It’s all just a bunch of nonsense anyway. The real trick is having fun despite all the difficult people. 🙂

Burger King explains Net Neutrality

Although I strongly support the ideas of the Libertarian party with respect to minimizing the involvement of government in business and personal matters, I also believe that it is the responsibility of government to protect the rights and freedoms of its people. As a teenager, I remember logging into the Ozarks Regional Information Online Network (ORION) with a dial-up modem and telnet client to learn my first programming language and explore a new world of ideas and information. Since then, the internet has grown in unbelievable ways and the world is better because of it. I believe that Net Neutrality is essential to preserving the freedom that the internet provides to any person of any race, age, color or sex. By removing Net Neutrality, ISP’s are able to legally throttle, censor and monetize the information you access according to what is most profitable. I believe in a world where one is free to learn and explore the wealth of information and resources available on the internet without the interference of profit driven gatekeepers.

For more information, please feel free to check out and participate if you can. In the meantime, enjoy Burger King’s video explanation of the topic and remember the stance your elected officials took next time you vote.

Book Review – Understanding ECMAScript 6

Although I find the idea of a library in the palm of my hand to be very appealing, I still prefer a paper book to an electronic reader. For this reason, I recently found myself browsing the JavaScript section of a local Barnes & Noble where I discovered Understanding ECMAScript 6 by Nikolas C. Zakas. I picked it up, almost reluctantly, and headed back to a couch. I was not expecting it to be very interesting or useful, but after reading only a few pages, even my wife could tell that I was hooked. She purchased the book as a birthday gift and insisted that I not read any more until my actual birthday. After some begging, I got permission to read it early and thoroughly enjoyed every page.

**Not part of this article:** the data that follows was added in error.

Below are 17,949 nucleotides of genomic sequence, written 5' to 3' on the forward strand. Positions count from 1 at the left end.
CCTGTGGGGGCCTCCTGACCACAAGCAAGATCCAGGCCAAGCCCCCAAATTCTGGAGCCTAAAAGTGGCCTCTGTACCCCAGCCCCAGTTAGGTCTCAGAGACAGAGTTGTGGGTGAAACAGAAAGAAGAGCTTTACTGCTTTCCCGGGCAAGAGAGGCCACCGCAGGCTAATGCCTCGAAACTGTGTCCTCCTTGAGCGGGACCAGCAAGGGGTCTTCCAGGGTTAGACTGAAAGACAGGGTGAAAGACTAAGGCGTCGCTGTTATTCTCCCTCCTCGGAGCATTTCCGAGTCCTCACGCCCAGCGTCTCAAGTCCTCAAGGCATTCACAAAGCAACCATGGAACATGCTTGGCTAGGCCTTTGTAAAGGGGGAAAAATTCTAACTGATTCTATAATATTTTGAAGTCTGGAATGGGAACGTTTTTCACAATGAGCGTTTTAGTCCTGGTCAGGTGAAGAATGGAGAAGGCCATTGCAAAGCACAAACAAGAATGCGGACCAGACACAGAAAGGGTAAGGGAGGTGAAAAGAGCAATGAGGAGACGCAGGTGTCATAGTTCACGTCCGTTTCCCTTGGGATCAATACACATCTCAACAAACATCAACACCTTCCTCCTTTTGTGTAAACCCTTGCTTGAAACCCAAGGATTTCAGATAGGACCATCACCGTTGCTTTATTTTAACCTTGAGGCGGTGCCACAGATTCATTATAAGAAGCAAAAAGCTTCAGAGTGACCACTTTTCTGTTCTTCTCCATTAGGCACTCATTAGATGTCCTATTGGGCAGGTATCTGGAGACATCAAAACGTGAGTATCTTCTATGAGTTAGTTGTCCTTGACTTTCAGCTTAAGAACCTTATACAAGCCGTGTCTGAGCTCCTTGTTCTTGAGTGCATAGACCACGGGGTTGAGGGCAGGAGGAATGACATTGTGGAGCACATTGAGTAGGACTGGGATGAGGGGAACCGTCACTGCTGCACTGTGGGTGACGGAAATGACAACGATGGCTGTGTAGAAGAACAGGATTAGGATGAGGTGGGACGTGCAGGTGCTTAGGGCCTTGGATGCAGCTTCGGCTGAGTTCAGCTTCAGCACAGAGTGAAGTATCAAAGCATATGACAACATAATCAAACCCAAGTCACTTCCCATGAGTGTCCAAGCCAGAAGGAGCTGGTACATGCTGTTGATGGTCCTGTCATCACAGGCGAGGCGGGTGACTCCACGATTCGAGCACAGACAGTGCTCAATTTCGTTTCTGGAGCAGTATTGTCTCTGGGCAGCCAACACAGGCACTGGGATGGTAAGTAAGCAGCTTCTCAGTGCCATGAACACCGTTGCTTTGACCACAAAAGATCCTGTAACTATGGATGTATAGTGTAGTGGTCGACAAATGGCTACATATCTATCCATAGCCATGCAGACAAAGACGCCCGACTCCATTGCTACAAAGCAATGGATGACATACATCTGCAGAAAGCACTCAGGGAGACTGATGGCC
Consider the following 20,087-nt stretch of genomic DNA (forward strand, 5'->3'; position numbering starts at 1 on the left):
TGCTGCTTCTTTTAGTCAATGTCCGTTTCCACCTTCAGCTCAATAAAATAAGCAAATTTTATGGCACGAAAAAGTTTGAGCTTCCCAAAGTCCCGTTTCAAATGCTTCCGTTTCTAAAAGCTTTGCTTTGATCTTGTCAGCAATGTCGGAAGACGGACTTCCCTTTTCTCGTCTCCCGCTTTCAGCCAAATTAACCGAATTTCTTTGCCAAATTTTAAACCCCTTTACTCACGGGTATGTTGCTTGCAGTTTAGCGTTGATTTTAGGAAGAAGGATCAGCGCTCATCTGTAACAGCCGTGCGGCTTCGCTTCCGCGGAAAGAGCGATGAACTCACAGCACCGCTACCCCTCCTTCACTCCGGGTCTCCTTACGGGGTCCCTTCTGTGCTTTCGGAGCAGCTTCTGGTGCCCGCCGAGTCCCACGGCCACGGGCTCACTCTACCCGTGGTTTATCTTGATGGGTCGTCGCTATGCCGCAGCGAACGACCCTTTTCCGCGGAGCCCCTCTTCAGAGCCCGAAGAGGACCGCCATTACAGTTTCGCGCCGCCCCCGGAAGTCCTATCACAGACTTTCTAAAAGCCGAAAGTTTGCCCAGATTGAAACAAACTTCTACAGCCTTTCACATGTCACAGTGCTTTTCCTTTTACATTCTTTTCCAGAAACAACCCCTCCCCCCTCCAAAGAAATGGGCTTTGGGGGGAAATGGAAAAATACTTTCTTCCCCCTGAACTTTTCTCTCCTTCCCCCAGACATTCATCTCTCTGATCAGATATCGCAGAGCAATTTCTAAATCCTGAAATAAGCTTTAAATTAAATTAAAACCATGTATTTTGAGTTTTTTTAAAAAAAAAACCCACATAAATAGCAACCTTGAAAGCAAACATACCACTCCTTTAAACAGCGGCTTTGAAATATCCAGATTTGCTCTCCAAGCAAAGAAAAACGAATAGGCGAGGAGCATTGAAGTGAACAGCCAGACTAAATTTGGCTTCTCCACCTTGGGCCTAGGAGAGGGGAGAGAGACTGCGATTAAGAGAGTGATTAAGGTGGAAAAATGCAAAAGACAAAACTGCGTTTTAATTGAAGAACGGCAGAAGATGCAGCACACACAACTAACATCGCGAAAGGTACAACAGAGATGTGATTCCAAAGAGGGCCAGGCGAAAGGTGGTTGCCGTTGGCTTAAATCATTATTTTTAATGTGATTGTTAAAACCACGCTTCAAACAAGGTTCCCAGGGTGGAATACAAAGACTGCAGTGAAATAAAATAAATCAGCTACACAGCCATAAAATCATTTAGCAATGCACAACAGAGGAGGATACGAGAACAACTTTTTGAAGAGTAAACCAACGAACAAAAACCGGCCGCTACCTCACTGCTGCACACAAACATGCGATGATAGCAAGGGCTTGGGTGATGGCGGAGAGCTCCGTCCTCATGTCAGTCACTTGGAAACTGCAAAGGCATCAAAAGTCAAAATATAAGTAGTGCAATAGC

To get the most out of Understanding ECMAScript 6, a good working knowledge of JavaScript is required. If you don’t have any JavaScript background, this book is not for you. Read JavaScript: The Good Parts instead. If, however, you are generally familiar with the core language concepts like object construction, this usage and behavior, functions as object, closures and prototypes, then you will have a difficult time finding a better resource for learning ES6.

This book is very thorough at 352 pages covering all of the changes from ES5 to ES6 (with the additional changes in ES7 covered in an appendix). Despite its moderate size and level of detail, it is well-organized and reads like a much smaller and lighter book. I found myself flying through the chapters even though there is nothing witty or especially engaging with respect to the writing style or content other than the introduction. This may seem like a contradiction but consider the following excerpt on destructuring.

Destructuring for Easier Data Access

Object and array literals are two of the most frequently used notations in JavaScript, and thanks to the popular JSON data format, they’ve become a particularly important part of the language. It’s quite common to define objects and arrays, and then systematically pull out relevant pieces of information from those structures. ECMAScript 6 simplifies this task by adding destructuring, which is the process of breaking a data structure down into smaller parts. This chapter shows you how to harness destructuring for both objects and arrays.

Why is Destructuring Useful?

In ECMAScript 5 and earlier, the need to fetch information from objects and arrays could lead to a lot of code that looks the same, just to get certain data into local variables. For example: